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In recent years, a new term has emerged in the diabetes community: estimated average glucose (eAG). Understanding what eAG is can help you start a conversation with your healthcare provider about whether an estimated average glucose calculator could be a valuable addition to your diabetes management plan.

What Is an Estimated Average Glucose Calculator?

eAG is calculated using a mathematical formula that converts your A1c level to the format used by your blood glucose monitor when displaying blood sugar results: mg/dL or mmol/L. An eAG calculator is an online tool into which you can plug your A1c result to calculate your eAG. Here is the formula:

28.7 × A1c − 46.7 = eAG

The following chart shows the eAG readings that correspond to certain A1c levels:

This chart shows the eAG readings that correspond to certain A1c levels.

The Value of eAG

eAG was created to help patients better understand their A1c results.

The A1c test measures your average blood sugar over the past two to three months. The result is reported as a percentage and gives you important information about how well your diabetes management plan is working. But A1c results can be confusing if you’re used to seeing your blood sugar reported in mg/dL or mmol/L. By converting your A1c to the format used by your blood glucose monitor, an estimated average glucose calculator provides clarity and helps you see how well your diabetes is being managed.

It’s important to note that eAG does not replace daily blood glucose monitoring, and it isn’t the same as averaging your blood glucose monitor readings. While your blood glucose monitor can show sudden, short-term changes, A1c and eAG offer a longer-term view.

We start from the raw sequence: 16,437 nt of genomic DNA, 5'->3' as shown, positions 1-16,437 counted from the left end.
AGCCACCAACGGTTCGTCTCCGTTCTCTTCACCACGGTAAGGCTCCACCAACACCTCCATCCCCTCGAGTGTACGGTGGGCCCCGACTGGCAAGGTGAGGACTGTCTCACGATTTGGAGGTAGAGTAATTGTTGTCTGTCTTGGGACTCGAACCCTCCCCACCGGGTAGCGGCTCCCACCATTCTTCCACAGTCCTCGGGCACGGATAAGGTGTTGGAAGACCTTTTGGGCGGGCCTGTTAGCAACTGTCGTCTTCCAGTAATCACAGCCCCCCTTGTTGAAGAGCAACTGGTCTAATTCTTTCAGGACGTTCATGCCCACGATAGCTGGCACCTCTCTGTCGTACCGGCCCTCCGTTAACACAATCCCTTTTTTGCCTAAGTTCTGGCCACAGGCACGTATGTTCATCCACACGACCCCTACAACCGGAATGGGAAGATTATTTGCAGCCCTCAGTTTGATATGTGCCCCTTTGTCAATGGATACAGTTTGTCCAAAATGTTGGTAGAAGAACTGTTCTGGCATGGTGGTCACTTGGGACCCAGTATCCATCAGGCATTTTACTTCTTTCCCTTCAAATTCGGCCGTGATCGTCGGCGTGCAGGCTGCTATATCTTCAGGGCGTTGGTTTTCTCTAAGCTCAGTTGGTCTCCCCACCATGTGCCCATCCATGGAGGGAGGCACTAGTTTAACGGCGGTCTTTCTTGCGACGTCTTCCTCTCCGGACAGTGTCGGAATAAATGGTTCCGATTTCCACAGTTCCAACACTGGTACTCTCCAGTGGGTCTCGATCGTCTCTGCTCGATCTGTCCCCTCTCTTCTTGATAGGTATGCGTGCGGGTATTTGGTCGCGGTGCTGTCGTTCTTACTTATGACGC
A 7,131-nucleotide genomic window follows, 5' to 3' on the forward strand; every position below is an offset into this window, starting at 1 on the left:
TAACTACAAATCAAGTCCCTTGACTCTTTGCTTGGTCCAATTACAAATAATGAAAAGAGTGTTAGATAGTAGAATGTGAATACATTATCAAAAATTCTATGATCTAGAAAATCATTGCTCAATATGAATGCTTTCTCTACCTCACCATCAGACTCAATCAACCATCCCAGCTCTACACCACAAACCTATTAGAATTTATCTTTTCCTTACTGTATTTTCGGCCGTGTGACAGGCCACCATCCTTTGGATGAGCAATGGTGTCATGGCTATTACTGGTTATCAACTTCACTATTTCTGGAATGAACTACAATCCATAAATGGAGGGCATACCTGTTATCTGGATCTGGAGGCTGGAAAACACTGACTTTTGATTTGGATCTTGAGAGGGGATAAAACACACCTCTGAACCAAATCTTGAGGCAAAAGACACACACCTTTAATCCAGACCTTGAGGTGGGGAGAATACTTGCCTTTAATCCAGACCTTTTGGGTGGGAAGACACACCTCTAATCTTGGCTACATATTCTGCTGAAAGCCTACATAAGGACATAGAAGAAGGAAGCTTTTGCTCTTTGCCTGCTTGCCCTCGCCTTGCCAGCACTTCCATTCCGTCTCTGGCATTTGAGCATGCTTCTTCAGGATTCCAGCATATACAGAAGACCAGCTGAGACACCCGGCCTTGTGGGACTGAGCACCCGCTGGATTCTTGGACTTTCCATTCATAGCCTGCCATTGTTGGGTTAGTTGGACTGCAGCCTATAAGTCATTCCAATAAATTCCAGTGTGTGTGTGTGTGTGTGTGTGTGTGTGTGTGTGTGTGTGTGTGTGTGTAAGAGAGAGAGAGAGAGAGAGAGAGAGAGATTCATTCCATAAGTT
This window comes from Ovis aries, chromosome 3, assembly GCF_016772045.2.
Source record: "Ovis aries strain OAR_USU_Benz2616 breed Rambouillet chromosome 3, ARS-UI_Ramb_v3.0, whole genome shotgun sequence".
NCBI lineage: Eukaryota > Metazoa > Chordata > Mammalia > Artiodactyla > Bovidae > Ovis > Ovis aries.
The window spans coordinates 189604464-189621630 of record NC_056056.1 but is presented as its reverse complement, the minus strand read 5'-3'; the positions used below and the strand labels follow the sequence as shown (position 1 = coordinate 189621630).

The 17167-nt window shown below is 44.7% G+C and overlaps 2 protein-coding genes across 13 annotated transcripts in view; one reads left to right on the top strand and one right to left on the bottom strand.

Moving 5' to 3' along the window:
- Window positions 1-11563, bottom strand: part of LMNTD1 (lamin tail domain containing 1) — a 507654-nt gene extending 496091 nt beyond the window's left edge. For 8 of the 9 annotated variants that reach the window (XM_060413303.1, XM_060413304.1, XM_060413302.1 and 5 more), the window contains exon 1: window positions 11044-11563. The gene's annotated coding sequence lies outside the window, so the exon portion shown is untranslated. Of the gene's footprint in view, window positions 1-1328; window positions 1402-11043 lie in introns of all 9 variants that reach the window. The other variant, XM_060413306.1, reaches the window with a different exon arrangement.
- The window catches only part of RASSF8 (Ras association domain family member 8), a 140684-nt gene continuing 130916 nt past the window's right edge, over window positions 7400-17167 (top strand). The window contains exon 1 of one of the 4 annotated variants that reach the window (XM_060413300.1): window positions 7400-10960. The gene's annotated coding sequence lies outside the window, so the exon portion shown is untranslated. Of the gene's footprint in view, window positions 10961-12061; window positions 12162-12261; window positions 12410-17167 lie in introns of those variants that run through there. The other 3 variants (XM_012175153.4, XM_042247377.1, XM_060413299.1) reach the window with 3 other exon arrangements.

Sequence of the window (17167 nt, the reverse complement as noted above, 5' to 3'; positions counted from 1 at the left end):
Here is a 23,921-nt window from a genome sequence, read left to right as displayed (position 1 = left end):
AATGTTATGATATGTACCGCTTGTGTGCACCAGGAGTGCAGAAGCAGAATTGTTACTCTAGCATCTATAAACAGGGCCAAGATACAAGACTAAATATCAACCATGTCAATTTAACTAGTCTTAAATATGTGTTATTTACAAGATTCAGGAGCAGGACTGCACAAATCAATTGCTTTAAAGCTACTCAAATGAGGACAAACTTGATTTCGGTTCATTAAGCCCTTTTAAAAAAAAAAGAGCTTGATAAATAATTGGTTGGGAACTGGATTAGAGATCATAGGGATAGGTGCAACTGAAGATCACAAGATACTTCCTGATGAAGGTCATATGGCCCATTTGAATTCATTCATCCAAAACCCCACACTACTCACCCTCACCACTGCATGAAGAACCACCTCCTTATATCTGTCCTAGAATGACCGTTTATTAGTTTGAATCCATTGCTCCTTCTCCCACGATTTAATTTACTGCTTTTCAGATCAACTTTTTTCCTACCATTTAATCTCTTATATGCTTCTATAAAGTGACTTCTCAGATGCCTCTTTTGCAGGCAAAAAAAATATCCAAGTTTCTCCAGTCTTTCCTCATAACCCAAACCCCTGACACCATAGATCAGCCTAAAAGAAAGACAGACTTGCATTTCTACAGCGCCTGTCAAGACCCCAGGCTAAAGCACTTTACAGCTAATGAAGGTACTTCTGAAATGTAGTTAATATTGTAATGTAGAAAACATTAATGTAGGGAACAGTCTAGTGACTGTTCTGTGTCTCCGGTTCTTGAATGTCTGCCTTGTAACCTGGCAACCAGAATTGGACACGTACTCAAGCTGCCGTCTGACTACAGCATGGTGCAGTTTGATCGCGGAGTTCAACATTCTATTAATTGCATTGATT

The Drawbacks of Online eAG Calculators

The American Diabetes Association and many other healthcare organizations support the use of eAG to aid in the development and assessment of diabetes treatment plans. However, a number of conditions can affect the accuracy of A1c levels and, hence, eAG results. They include the following:

  • Severe anemia (low number of red blood cells)
  • Liver disease
  • Kidney failure
  • Pregnancy
  • Certain medications, including opioids
  • A less common hemoglobin variant (which disproportionately affects people of African, Mediterranean, and Southeast Asian descent and people who have certain blood disorders)

If you plug an inaccurate A1c result into an online average glucose calculator, the eAG result will also be inaccurate.

Another drawback to using an online eAG calculator is the lack of diversity in studies of the formula. Minorities, pregnant women, people with unstable glucose levels, and children were often underrepresented in or excluded from existing studies. This lack of diversity creates uncertainty about how eAG varies among groups.

Should You Use an eAG Calculator?

Talk to your healthcare provider before using an online estimated average glucose calculator. They can identify any special circumstances that may affect your A1c or eAG results and will determine whether eAG would be useful for managing your diabetes.

If your healthcare provider believes an online calculator is a good idea, they can refer you to a reliable resource. If an online eAG calculator isn’t right for you, they can answer any questions you have about your A1c results to give you the clarity you need. With their guidance, you can ensure that you have the tools to take control of your diabetes and support better health.

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